Urging China to adjust its yuan policy is unlikely to have much of an effect on a nation, which like America, tends to hate being forced by other countries to make decisions.
China has its own economy to worry about, which while fast-growing is still highly unstable due to the political need to maintain high employment for its rural masses moving into the cities.
Thus economic sanctions via new trade barriers would only make a yuan-dollar adjustment less likely:
In the short term, the biggest factor governing appreciation in the yuan is the strength of the Chinese economy (see Michael Pettis on this). When growth looks secure and inflation is roaring ahead, China appreciates. When China is worried, it doesn’t. So if America wants China to appreciate, putting Chinese growth at risk would seem to be a counterproductive solution.
Yet hope is not lost. Free Exchange believes there’s a very simple weapon America has in its arsenal, one which isn’t appreciated for the effects it can have on China — the printing press:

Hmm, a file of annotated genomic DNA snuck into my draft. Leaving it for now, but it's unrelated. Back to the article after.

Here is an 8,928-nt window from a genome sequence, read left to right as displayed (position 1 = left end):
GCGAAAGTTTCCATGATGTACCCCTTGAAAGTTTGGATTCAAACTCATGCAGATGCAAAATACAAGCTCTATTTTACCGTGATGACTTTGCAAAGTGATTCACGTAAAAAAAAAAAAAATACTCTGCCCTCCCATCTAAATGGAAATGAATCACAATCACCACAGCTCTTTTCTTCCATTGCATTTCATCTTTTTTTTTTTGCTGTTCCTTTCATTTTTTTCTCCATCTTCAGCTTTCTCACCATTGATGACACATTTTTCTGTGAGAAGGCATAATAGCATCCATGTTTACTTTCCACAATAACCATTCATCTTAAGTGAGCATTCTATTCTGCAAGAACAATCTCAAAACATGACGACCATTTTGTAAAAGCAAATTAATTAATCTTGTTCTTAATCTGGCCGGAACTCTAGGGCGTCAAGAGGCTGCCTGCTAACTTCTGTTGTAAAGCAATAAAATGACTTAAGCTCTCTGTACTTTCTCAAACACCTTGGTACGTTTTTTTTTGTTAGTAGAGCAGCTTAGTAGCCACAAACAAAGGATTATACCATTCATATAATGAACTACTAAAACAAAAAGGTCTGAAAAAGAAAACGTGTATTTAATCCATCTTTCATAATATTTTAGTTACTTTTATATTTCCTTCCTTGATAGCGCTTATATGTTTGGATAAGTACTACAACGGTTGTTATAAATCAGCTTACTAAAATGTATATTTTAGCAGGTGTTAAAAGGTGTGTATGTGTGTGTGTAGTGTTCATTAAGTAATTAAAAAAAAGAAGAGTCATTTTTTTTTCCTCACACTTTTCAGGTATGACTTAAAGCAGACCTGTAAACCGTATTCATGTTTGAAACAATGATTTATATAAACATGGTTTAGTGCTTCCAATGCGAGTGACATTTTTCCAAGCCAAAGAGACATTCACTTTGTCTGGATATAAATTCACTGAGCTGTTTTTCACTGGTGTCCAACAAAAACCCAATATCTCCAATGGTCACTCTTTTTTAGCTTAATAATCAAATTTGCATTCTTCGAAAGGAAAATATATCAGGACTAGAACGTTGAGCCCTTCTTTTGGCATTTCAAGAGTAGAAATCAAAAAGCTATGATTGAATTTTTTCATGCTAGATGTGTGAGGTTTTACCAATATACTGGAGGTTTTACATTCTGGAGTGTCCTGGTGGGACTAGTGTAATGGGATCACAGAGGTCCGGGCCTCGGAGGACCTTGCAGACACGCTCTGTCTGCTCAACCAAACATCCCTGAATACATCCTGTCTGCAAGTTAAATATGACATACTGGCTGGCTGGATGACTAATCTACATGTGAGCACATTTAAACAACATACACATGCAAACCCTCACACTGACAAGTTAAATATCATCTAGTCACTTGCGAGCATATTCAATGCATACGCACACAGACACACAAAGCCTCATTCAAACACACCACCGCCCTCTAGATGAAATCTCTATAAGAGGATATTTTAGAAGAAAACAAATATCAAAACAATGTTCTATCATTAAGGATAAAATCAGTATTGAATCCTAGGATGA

Finally, America has a whopping big alternative to both negotiations and trade war available to it—one which happens to be win-win. That is: pursue adequate fiscal and monetary stimulus. At the present nominal exchange rate, expansionary monetary policy in America would prove highly inflationary in China, which is a darn good reason for everyone in China (including those pesky exporters) to favour appreciation. And adequate stimulus would boost the global economic outlook, which would boost the Chinese economic outlook, and as explained above an improved Chinese outlook is the key factor in generating rapid appreciation.
Might America be able to kill two birds here? It could support its recovery while increasing inflationary pressure in China. Instead of urging (begging) China to adjust the yuan, it could simple shut up and turn on the printing press, allowing the resultant inflationary pressure in China to do the persuading. Even if you’re not quite sold yet on the idea, you have to admit it’s an interesting angle — American stimulus as tool to force a yuan revaluation.